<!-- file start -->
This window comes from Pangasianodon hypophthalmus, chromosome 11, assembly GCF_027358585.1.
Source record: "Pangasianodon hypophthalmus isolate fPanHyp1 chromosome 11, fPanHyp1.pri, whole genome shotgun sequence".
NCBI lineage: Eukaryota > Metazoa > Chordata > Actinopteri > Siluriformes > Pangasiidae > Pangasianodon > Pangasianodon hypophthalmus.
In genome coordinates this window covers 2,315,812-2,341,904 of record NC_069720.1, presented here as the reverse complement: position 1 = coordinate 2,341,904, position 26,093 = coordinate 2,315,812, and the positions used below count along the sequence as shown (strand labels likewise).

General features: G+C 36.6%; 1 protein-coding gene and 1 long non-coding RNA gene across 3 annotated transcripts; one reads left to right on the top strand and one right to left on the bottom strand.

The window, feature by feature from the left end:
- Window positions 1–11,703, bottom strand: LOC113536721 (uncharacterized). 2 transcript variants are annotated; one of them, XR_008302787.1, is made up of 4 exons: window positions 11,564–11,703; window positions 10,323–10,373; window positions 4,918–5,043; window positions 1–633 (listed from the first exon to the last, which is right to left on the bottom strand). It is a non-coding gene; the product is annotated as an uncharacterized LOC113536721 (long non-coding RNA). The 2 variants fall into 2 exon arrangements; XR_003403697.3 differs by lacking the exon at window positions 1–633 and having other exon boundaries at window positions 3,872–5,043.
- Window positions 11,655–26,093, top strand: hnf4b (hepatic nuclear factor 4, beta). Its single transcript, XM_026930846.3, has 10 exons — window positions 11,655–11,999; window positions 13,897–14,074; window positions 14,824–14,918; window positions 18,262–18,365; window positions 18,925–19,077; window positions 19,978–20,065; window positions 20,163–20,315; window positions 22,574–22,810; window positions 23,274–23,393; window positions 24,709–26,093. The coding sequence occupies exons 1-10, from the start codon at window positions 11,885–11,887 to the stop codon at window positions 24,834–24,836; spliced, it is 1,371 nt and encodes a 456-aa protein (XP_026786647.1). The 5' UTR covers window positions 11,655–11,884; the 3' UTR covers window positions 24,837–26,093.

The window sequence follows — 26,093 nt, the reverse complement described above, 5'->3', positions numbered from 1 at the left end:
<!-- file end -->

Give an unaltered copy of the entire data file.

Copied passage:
This window comes from Pangasianodon hypophthalmus, chromosome 11, assembly GCF_027358585.1.
Source record: "Pangasianodon hypophthalmus isolate fPanHyp1 chromosome 11, fPanHyp1.pri, whole genome shotgun sequence".
NCBI lineage: Eukaryota > Metazoa > Chordata > Actinopteri > Siluriformes > Pangasiidae > Pangasianodon > Pangasianodon hypophthalmus.
In genome coordinates this window covers 2,315,812-2,341,904 of record NC_069720.1, presented here as the reverse complement: position 1 = coordinate 2,341,904, position 26,093 = coordinate 2,315,812, and the positions used below count along the sequence as shown (strand labels likewise).

General features: G+C 36.6%; 1 protein-coding gene and 1 long non-coding RNA gene across 3 annotated transcripts; one reads left to right on the top strand and one right to left on the bottom strand.

The window, feature by feature from the left end:
- Window positions 1–11,703, bottom strand: LOC113536721 (uncharacterized). 2 transcript variants are annotated; one of them, XR_008302787.1, is made up of 4 exons: window positions 11,564–11,703; window positions 10,323–10,373; window positions 4,918–5,043; window positions 1–633 (listed from the first exon to the last, which is right to left on the bottom strand). It is a non-coding gene; the product is annotated as an uncharacterized LOC113536721 (long non-coding RNA). The 2 variants fall into 2 exon arrangements; XR_003403697.3 differs by lacking the exon at window positions 1–633 and having other exon boundaries at window positions 3,872–5,043.
- Window positions 11,655–26,093, top strand: hnf4b (hepatic nuclear factor 4, beta). Its single transcript, XM_026930846.3, has 10 exons — window positions 11,655–11,999; window positions 13,897–14,074; window positions 14,824–14,918; window positions 18,262–18,365; window positions 18,925–19,077; window positions 19,978–20,065; window positions 20,163–20,315; window positions 22,574–22,810; window positions 23,274–23,393; window positions 24,709–26,093. The coding sequence occupies exons 1-10, from the start codon at window positions 11,885–11,887 to the stop codon at window positions 24,834–24,836; spliced, it is 1,371 nt and encodes a 456-aa protein (XP_026786647.1). The 5' UTR covers window positions 11,655–11,884; the 3' UTR covers window positions 24,837–26,093.

The window sequence follows — 26,093 nt, the reverse complement described above, 5'->3', positions numbered from 1 at the left end: